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# Fractional Exponents – Explanation & Examples

Exponents are powers or indices. An exponential expression consists of two parts, namely the base, denoted as b and the exponent, denoted as n. The general form of an exponential expression is b ^{n}. For example, 3 x 3 x 3 x 3 can be written in exponential form as 3^{4} where 3 is the base and 4 is the exponent. They are widely used in algebraic problems, and for this reason, it is important to learn them so as to make studying of algebra easy.

The rules for solving fractional exponents become a daunting challenge to many students. They will waste their valuable time trying to understand fractional exponents but, this is of course a huge mishmash in their minds. Don’t worry. This article has sorted out what you need to do in order to understand and solve problems involving fractional exponents

The first step to understanding how to solve fractional exponents is getting a quick recap what exactly they are, and how to treat the exponents when they are combined either by dividing or multiplication.

**What is a Fractional Exponent?**

A fractional exponent is a technique for expressing powers and roots together. The general form of a fractional exponent is:

*b *^{n/m} = (^{m }√*b*) * ^{n} = ^{m }√ *(b

*), let us define some the terms of this expression.*

^{n}- Radicand

The radicand is the under the radical sign *√. In this case our radicand is *b ^{n}

- Order/Index of the radical

The index or order of the radical is the number indicating the root being taken. In the expression: *b *^{n/m} = (^{m }√*b*) * ^{n} = ^{m }√* (b

*), the order or index of radical is the number m.*

^{n}- The base

This is the number whose root is being calculated. The base is denoted with a letter b.

- The power

The power determines how many times the value is root is multiplied by itself to get the base. It is normally denoted with a letter n.

**How to Solve Fractional Exponents?**

Let’s know how to solve fractional exponents with the help of examples below.

*Examples*

- Calculate: 9
^{½}=*√9*

= (3^{2})^{1/2}

= 3

- Solve: 2
^{3/2}=*√*(2^{3})

= 2.828

- Find: 4
^{3/2}

4^{3/2} = 4 ^{3× (1/2)}

= √ (4^{3}) = √ (4×4×4)

= √ (64) = 8

Alternatively;

4^{3/2} = 4 ^{(1/2) × 3}

= (√4)^{3} = (2)^{3} =

- Find the value of 27
^{4/3}.

27^{4/3} = 27^{4 × (1/3)}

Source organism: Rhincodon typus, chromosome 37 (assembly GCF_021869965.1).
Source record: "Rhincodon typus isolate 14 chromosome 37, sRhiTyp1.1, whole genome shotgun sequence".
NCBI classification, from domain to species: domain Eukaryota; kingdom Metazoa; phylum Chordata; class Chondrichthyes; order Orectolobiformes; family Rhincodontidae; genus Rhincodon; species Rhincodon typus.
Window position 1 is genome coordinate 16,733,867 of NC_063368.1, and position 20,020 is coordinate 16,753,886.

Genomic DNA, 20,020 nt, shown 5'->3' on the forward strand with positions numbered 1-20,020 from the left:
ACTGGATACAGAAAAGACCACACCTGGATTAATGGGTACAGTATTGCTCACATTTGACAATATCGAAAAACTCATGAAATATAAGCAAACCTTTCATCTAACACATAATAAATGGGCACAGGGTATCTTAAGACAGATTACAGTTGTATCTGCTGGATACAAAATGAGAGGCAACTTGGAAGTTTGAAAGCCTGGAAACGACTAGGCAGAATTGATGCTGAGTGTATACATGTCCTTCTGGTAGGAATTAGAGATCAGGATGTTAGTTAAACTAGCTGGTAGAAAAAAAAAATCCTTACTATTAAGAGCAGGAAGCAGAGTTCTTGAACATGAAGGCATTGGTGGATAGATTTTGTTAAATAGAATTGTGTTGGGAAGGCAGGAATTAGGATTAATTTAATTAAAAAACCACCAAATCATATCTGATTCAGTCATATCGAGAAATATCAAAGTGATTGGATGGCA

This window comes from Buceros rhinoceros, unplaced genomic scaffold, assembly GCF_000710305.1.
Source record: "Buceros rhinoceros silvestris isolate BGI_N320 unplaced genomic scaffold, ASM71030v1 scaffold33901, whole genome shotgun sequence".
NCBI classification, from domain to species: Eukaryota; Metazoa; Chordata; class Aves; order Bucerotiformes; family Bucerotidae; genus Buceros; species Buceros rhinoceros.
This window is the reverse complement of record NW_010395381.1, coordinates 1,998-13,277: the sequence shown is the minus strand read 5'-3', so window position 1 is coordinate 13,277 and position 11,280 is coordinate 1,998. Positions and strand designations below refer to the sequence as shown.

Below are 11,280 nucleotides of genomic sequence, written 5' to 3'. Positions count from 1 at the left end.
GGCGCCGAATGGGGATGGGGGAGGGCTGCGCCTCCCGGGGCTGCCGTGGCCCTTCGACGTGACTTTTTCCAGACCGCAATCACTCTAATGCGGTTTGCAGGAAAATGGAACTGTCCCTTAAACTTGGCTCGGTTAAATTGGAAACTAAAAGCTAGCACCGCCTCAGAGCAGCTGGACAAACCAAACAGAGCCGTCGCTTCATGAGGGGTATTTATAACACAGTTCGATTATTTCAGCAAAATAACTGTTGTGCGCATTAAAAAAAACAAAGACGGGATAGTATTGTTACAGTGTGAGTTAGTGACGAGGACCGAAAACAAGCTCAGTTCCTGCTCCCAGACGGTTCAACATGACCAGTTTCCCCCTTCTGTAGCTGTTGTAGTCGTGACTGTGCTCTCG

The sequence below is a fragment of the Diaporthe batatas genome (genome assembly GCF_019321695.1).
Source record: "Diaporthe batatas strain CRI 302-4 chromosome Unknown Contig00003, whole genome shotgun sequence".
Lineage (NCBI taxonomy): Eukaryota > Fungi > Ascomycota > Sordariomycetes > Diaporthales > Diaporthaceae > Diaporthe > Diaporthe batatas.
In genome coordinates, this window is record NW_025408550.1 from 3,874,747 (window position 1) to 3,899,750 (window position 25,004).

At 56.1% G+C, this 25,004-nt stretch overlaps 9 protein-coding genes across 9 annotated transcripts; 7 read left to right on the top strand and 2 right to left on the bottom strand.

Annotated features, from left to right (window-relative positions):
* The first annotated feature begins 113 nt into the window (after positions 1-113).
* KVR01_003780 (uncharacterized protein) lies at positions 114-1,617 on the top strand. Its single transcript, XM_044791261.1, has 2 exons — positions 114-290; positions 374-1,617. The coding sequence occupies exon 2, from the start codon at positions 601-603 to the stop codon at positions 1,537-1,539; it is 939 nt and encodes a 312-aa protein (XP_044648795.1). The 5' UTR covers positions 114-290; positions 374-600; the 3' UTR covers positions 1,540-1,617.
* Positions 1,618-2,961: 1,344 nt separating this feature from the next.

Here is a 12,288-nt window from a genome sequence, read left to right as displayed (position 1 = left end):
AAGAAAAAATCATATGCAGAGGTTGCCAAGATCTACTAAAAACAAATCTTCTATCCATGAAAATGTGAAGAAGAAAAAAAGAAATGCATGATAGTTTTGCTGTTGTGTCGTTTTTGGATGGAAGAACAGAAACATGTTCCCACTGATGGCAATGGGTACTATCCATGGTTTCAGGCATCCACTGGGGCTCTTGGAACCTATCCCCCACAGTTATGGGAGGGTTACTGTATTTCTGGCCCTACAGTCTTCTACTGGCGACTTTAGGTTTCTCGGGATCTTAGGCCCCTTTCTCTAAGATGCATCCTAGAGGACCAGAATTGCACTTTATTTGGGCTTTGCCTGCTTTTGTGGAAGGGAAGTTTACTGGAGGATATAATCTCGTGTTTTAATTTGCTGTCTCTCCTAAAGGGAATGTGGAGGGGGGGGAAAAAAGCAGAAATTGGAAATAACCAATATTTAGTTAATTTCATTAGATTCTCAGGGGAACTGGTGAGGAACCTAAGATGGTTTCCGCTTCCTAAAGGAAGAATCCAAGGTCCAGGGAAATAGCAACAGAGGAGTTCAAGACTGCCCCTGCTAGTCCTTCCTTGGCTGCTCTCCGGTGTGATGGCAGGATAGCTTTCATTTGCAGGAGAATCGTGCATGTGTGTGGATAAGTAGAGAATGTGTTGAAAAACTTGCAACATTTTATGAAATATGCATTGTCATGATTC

= ∛ (27^{4}) = * ^{3}√* (531441) = 81

Alternatively;

27^{4/3} = 27^{(1/3) × 4}

= ∛ (27)^{4} = (3)^{4} = 81

- Simplify: 125
^{1/3}

125^{1/3}= ∛125

= [(5)^{3}]^{1/3}

= (5)^{1}

= 5 - Calculate: (8/27)
^{4/3}

(8/27)^{4/3}

8 = 2^{3}and 27 = 3^{3}

So, (8/27)^{4/3}= (2^{3}/3^{3})^{4/3}

= [(2/3)^{3}]^{4/3}

= (2/3)^{4}

= 2/3 × 2/3 × 2/3 × 2/3

= 16/81

**How to multiply Fractional Exponents with the Same Base**

Multiplying terms having the same base and with fractional exponents is equal to adding together the exponents. For example:

*x*^{1/3} × *x*^{1/3} × *x*^{1/3} = *x* ^{(1/3 + 1/3 + 1/3)}

= *x*^{1} = *x*

Since *x*^{1/3} implies “the cube root of *x*,” it shows that if x is multiplied 3 times, the product is x.

Consider another case where;

*x*^{1/3} × *x*^{1/3} = *x* ^{(1/3 + 1/3)}

= *x*^{2/3}, this can be expressed as ∛x^{ 2}

* *

*Example 2*

Workout: 8^{1/3} x 8^{1/3}

__Solution__

8^{1/3} x 8^{1/3} = 8 ^{1/3 + 1/3 }= 8^{2/3}

= ∛8^{2}

And since the cube root of 8 can be found easily,

Therefore, ∛8^{2} = 2^{2} = 4

You may also come across multiplication of fractional exponents having different numbers in their denominators, in this case, the exponents are added the same way fractions are added.

* *

*Example 3*

x^{1/4} × x^{1/2} = x ^{(1/4 + 1/2)}

= x ^{(1/4 + 2/4)}

= x^{3/4}

**How to divide Fractional Exponents**

When dividing fractional exponent with the same base, we subtract the exponents. For instance:

x^{1/2} ÷ x^{1/2} = x ^{(1/2 – 1/2)}

= *x*^{0} = 1

This implies that, any number divided by itself is equivalent to one, and this makes sense with the zero-exponent rule that, any number raised to an exponent of 0 is equals one.

* *

*Example 4*

16^{1/2} ÷ 16^{1/4} = 16^{(1/2 – 1/4)}

= 16^{(2/4 – 1/4)}

= 16^{1/4}

= 2

You can notice that, 16^{1/2} = 4 and 16^{1/4} = 2.

**Negative fractional exponents**

If n/m is a positive fractional number and x > 0;

Then x^{-n/m} = 1/x ^{n/m} = (1/x) ^{n/m}, and this implies that, x^{-n/m }is the reciprocal of x ^{n/m}.

In general; if the base x = a/b,

Then, (a/b)^{-n/m} = (b/a) ^{n/m}.

* *

*Example 5*

Calculate: 9^{-1/2}

__Solution__

9^{-1/2}

= 1/9^{1/2}

= (1/9)^{1/2}

= [(1/3)^{2}]^{1/2}

= (1/3)^{1}

= 1/3

* *

*Example 6*

Solve: (27/125)^{-4/3}

__Solution__

(27/125)^{-4/3}

= (125/27)^{4/3}

= (5^{3}/3^{3})^{4/3}

= [(5/3) ^{3}]^{4/3}

= (5/3)^{4}

= (5 × 5 × 5 × 5)/ (3 × 3 × 3 × 3)

= 625/81